Dal and I ride back through a traditional Tharu village. I won't say much about this now (except that it was very humbling) as we are going to return there another day. Back at the guesthouse, I finish reading Burnt Shadows (what a book!) and turn to Dal's bookcase for another. I manage to find a book right up my street called "Wild Swans - Three Daughters of China" by Jung Chang. With Amy Tan, another Chinese lady, being one of my all time favourite authors I am quite excited by this discovery and settle down to start it right away. Soon however my peace is loudly interrupted by a coachload of Indians from Mumbai. Their coach is parked right outside and they are in the middle of unloading about 40 pots of food which are headed for our kitchen. Dal explains that they are staying the night here and using the guesthouse as a base for the night before tomorrow's festival. He speaks to one of their representatives in perfect Hindi (something he's very proud of) and then explains to me that he was asking them to be quiet this evening as they have an English guest staying here. I can't help but laugh and then assure him that I am perfectly fine with the increased volume - and actually quite welcome it. The evenings have been very quiet here in Nepal. This is relaying back to the group and it is taken as a green light to just go nuts with the chatter - everyone talking at once, a million miles an hour, getting louder and louder as each individual competes to be heard. What have I done? A younger man in the group is serving everyone drinks and is so typically Bollywood I have to stop myself from choking on my coffee as he 'saunters' past. He is wearing a "too tight t-shirt", matching jeans, a gleaming white smile, and lego hair. He shimmys when he walks as if he's about to break out into a dance routine. Love it!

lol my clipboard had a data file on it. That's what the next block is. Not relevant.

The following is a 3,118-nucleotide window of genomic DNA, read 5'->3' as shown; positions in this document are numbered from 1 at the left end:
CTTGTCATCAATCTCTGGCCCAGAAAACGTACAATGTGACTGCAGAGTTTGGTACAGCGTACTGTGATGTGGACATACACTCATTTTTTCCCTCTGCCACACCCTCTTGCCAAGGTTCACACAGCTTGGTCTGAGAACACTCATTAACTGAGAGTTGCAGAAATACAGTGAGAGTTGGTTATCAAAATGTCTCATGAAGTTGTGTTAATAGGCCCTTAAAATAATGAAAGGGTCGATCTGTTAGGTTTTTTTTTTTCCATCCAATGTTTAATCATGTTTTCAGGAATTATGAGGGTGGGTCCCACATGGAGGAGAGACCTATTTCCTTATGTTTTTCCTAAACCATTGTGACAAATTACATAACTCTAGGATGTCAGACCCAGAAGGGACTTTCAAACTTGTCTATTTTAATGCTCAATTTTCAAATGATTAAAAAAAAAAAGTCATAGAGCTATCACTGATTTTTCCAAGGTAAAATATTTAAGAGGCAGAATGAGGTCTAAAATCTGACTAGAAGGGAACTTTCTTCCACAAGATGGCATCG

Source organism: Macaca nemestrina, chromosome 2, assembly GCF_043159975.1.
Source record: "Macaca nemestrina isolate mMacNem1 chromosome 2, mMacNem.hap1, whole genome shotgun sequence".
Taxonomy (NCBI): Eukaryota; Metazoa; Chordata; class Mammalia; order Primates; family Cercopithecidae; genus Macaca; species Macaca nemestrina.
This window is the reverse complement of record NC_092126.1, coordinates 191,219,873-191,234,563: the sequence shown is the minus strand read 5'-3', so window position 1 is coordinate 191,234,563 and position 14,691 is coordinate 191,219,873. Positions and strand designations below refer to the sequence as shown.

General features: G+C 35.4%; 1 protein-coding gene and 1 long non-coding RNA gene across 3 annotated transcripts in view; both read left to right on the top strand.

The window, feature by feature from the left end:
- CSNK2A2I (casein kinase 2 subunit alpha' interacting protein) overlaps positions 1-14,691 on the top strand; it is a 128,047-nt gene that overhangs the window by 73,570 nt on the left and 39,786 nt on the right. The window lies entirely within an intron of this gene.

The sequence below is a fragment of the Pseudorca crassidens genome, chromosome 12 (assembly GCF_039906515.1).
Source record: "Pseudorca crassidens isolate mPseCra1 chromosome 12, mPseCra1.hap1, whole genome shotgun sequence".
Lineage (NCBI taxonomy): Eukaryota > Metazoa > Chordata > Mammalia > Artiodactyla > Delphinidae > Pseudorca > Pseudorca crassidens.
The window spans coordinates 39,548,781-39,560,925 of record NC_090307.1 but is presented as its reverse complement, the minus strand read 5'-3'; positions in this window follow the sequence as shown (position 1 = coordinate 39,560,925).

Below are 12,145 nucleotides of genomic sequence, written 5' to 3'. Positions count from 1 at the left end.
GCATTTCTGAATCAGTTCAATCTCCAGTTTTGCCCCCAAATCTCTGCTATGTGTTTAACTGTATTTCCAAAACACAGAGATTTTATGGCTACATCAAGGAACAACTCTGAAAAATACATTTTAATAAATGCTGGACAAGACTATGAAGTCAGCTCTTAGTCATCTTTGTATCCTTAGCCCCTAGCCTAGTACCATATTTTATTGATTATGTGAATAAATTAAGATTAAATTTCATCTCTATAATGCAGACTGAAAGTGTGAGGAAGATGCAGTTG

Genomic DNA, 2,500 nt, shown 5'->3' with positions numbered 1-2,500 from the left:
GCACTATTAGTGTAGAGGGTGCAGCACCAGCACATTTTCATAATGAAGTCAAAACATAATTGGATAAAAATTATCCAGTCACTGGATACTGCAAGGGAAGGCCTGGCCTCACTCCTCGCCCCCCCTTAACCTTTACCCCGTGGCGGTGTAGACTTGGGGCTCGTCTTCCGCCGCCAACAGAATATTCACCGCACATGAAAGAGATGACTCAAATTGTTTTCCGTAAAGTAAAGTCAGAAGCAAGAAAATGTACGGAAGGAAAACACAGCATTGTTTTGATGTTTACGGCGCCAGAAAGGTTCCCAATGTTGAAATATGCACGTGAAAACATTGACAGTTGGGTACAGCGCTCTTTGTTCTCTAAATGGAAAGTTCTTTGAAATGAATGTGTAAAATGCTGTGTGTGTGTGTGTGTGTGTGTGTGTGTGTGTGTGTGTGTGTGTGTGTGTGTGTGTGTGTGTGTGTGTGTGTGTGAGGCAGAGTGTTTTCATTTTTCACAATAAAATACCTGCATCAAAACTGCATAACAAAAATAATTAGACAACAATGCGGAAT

As I write this, I am waiting for my dinner (it is 8:40pm and dinner is usually at 7:00pm) as the Indians still have control over our kitchen. Dal shared some roasted maize with me earlier (I've missed this since Uganda!) so I'm not famished but still .....
Spitting on the floor openly seems to be both a Nepalese and an Indian thing. Gosh, I'm surrounded by 'culture' this evening LOL
I was initially alone on the veranda whilst everyone else was inside the dining area or standing in groups in the garden. Now however, I am even finding elbow room to type difficult. I can't help but giggle and, really, I do quite like the hectic atmosphere. But saying that, I think I'll leave this Blog post as it is for now because I can feel eyes reading over my shoulder (yes, you behind me :-p) and I need to track down my food.
I'm going to the festival tomorrow afternoon, although I have no idea at present what it's about. People have come from far and wide though (obviously) so I'm looking forward to it!